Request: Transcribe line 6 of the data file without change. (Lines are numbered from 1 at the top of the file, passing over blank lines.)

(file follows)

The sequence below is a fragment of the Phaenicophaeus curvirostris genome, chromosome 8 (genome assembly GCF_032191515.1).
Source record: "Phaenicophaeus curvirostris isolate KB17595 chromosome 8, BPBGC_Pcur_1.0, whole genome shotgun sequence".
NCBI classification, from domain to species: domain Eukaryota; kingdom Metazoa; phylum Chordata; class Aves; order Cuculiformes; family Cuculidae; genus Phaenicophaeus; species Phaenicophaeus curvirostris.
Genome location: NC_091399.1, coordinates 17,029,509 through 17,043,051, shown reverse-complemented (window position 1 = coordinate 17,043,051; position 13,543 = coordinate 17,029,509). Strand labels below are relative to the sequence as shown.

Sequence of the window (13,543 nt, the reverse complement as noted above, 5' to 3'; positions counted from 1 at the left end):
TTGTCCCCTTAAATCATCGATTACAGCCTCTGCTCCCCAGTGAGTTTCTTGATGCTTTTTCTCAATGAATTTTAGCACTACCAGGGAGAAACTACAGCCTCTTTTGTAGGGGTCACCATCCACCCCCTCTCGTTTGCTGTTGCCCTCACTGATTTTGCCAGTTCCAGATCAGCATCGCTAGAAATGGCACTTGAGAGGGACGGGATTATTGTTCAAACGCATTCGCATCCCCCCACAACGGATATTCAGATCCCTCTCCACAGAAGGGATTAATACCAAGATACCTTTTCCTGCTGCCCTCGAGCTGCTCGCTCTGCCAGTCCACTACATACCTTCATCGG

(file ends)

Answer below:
TTGTCCCCTTAAATCATCGATTACAGCCTCTGCTCCCCAGTGAGTTTCTTGATGCTTTTTCTCAATGAATTTTAGCACTACCAGGGAGAAACTACAGCCTCTTTTGTAGGGGTCACCATCCACCCCCTCTCGTTTGCTGTTGCCCTCACTGATTTTGCCAGTTCCAGATCAGCATCGCTAGAAATGGCACTTGAGAGGGACGGGATTATTGTTCAAACGCATTCGCATCCCCCCACAACGGATATTCAGATCCCTCTCCACAGAAGGGATTAATACCAAGATACCTTTTCCTGCTGCCCTCGAGCTGCTCGCTCTGCCAGTCCACTACATACCTTCATCGG